Charging should never occur without vent caps. In general, vent caps should always remain tightly in place and in a level position.
What should I consider when buying a battery?
There are several key factors you should consider. If you are unsure of the requirements in any of these areas, check your vehicle owner’s manual or ask your mechanic about the original equipment manufacturer’s recommendations for:
- Technology Type
- Battery group size
- Cold cranking amps (CCA)
- Reserve capacity (RC)
Find the right battery for your vehicle with our Battery Selector. Consult a replacement guide to ensure that the replacement battery fit properly (with the correct clearance) under the hood or trunk lid.
What is the difference between deep-cycle and starting batteries?
Starting, Lighting, Ignition (SLI) – These batteries deliver a large burst of power for a short time as needed for normal engine starting. The battery is then recharged by the alternator. Unlike a deep-cycle battery, starting batteries are not designed to withstand multiple discharge/recharge cycles, and draining it can significantly shorten its life.
Deep-Cycle – These batteries are designed to provide a steady amount of current over a long period of time. Deep-cycle batteries can be repeatedly discharged and recharged without causing damage or shortening their life. They are well-suited to power numerous electronics and plug-in accessories, or other applications that place high demands on them.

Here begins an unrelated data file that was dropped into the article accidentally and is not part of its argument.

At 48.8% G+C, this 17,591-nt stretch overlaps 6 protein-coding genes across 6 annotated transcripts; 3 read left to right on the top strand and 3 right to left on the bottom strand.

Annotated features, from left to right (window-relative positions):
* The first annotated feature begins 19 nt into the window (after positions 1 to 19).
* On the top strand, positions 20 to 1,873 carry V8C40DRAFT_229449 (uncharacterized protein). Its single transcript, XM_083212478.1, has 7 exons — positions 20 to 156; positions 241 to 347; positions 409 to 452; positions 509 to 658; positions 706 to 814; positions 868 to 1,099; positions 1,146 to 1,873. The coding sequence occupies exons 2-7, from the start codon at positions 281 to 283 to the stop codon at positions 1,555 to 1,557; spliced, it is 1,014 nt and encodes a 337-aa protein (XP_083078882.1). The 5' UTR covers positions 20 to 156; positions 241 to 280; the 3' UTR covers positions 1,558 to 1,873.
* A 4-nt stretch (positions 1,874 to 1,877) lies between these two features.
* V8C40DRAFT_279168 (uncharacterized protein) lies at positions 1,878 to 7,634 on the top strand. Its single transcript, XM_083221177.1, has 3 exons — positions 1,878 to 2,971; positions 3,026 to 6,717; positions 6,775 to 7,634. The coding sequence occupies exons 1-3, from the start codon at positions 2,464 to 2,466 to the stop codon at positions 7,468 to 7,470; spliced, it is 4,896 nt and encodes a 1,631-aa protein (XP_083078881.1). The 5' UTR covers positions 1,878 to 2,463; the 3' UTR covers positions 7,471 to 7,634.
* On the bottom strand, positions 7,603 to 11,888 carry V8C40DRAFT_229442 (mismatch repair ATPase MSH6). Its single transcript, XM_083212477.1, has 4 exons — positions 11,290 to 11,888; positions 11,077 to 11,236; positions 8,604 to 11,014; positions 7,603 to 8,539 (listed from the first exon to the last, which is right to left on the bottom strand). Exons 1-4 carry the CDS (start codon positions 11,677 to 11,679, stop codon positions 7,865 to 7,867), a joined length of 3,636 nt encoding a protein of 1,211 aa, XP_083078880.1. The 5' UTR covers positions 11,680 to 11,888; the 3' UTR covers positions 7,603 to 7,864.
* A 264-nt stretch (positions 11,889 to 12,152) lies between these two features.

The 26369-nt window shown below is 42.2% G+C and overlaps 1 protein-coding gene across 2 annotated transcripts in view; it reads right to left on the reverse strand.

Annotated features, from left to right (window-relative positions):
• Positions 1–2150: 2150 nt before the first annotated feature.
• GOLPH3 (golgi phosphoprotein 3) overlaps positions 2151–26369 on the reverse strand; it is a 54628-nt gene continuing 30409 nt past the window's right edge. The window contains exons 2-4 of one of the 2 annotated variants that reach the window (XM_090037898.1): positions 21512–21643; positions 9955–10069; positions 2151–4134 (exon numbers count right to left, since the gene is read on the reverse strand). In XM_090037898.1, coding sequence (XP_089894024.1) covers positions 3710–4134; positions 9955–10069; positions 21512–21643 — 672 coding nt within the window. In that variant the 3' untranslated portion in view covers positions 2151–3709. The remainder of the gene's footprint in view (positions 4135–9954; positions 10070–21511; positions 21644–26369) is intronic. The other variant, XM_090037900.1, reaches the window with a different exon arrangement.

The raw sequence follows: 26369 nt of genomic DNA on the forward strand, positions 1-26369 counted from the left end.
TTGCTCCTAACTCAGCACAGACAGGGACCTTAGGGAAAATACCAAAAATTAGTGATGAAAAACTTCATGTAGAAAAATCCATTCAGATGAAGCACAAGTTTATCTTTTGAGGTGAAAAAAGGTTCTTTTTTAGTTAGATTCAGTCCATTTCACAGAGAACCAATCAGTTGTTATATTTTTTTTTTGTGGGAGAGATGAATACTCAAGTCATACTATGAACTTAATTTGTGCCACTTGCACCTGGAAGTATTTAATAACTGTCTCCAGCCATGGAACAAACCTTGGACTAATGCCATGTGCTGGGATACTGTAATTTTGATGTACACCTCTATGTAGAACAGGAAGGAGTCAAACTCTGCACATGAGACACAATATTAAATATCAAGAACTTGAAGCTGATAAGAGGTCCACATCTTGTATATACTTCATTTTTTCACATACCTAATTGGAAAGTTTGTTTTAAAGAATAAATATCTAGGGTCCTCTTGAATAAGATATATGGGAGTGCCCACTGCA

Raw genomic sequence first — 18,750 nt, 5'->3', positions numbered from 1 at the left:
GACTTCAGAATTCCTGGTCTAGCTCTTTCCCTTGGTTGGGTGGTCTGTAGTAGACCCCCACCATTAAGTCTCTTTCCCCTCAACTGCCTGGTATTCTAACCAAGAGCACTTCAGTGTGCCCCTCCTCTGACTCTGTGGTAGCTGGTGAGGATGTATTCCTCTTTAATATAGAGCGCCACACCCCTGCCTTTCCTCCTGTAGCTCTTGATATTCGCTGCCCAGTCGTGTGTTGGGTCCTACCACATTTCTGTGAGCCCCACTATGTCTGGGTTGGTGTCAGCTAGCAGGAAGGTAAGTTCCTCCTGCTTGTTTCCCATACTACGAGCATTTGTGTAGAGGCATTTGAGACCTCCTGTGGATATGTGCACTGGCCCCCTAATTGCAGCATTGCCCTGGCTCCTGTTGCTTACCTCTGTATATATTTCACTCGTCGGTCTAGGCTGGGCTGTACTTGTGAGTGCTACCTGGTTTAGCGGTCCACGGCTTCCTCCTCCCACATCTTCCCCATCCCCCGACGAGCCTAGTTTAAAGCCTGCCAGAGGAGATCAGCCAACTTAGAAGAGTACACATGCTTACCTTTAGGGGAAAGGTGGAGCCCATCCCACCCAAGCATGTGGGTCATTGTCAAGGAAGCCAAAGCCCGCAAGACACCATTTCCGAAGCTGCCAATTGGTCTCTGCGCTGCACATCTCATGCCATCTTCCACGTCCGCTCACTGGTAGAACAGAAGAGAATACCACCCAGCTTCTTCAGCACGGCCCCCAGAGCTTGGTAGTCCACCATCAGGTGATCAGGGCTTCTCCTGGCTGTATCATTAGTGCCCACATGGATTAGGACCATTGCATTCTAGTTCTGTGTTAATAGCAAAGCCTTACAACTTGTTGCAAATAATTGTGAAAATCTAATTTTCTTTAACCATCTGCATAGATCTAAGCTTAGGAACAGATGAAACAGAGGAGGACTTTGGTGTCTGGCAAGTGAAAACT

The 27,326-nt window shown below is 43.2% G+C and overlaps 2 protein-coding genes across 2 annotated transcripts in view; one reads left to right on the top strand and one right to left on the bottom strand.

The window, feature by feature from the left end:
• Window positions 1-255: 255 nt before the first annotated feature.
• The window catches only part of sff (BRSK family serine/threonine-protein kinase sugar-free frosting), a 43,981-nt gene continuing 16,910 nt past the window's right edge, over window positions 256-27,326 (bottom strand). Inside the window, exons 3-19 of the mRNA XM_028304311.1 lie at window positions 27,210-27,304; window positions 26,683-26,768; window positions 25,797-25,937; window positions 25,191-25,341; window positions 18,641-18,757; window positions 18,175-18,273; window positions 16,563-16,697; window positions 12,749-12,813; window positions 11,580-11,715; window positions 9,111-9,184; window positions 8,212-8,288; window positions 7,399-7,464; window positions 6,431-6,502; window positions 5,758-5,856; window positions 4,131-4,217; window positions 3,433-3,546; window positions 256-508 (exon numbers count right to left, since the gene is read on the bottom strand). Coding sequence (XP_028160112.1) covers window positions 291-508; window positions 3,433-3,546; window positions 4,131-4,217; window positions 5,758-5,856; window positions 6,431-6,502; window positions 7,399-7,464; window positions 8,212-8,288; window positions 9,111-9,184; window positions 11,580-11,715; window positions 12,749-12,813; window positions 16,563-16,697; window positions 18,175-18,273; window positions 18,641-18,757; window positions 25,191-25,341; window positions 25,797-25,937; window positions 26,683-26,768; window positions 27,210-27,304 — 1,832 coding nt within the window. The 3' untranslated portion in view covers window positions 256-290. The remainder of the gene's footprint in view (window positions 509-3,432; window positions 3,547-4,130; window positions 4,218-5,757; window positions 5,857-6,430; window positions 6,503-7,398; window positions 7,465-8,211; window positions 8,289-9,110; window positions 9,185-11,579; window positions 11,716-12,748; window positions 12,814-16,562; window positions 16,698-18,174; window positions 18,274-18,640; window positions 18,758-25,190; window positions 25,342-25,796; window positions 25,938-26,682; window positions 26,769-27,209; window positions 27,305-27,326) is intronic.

Some deep-cycle batteries can be used for engine starting as well (these are sometimes referred to as dual-purpose), but be sure to check the CCA rating to ensure the battery has sufficient starting power.
What kind of preventive maintenance can I do for my battery?
Check your battery every now and then to make sure the battery terminal connections are clean, snug and protected from the elements. Signs of corrosion or leaks could mean that the battery is no longer operating optimally.
Secure the hold-down bar. This ensures that your battery is snugly seated and will help minimize vibration which can be detrimental to certain types of batteries.
Routinely test your battery to make sure it is correctly charged. This allows you to recharge your battery, if needed, to maintain its peak performance. It's important for your battery's health to get it tested at least once a year to keep it at its optimal performance level.
Be sure to read and follow all safety and handling instructions on the battery and this website.
How should I store my batteries?